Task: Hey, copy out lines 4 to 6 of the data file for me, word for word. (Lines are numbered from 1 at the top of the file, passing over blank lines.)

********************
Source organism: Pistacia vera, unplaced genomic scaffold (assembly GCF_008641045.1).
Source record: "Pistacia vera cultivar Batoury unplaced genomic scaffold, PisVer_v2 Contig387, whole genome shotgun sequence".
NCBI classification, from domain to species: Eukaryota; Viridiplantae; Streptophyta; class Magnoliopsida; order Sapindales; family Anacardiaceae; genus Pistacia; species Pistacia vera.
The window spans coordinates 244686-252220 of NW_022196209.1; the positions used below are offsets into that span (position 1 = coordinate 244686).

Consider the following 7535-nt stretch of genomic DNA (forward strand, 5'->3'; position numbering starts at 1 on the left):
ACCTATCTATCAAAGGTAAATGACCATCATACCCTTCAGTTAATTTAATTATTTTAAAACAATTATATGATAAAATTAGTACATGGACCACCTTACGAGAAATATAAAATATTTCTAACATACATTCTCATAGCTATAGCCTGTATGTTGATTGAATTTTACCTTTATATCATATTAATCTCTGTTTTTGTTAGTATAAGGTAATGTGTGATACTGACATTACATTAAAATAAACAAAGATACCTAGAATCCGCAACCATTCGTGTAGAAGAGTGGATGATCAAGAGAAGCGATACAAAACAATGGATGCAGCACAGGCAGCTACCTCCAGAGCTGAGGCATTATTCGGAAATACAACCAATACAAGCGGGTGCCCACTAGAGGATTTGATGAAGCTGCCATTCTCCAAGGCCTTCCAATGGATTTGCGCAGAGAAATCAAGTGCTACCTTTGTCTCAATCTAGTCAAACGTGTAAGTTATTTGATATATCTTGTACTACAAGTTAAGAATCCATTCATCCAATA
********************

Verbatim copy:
The window spans coordinates 244686-252220 of NW_022196209.1; the positions used below are offsets into that span (position 1 = coordinate 244686).

Consider the following 7535-nt stretch of genomic DNA (forward strand, 5'->3'; position numbering starts at 1 on the left):
ACCTATCTATCAAAGGTAAATGACCATCATACCCTTCAGTTAATTTAATTATTTTAAAACAATTATATGATAAAATTAGTACATGGACCACCTTACGAGAAATATAAAATATTTCTAACATACATTCTCATAGCTATAGCCTGTATGTTGATTGAATTTTACCTTTATATCATATTAATCTCTGTTTTTGTTAGTATAAGGTAATGTGTGATACTGACATTACATTAAAATAAACAAAGATACCTAGAATCCGCAACCATTCGTGTAGAAGAGTGGATGATCAAGAGAAGCGATACAAAACAATGGATGCAGCACAGGCAGCTACCTCCAGAGCTGAGGCATTATTCGGAAATACAACCAATACAAGCGGGTGCCCACTAGAGGATTTGATGAAGCTGCCATTCTCCAAGGCCTTCCAATGGATTTGCGCAGAGAAATCAAGTGCTACCTTTGTCTCAATCTAGTCAAACGTGTAAGTTATTTGATATATCTTGTACTACAAGTTAAGAATCCATTCATCCAATA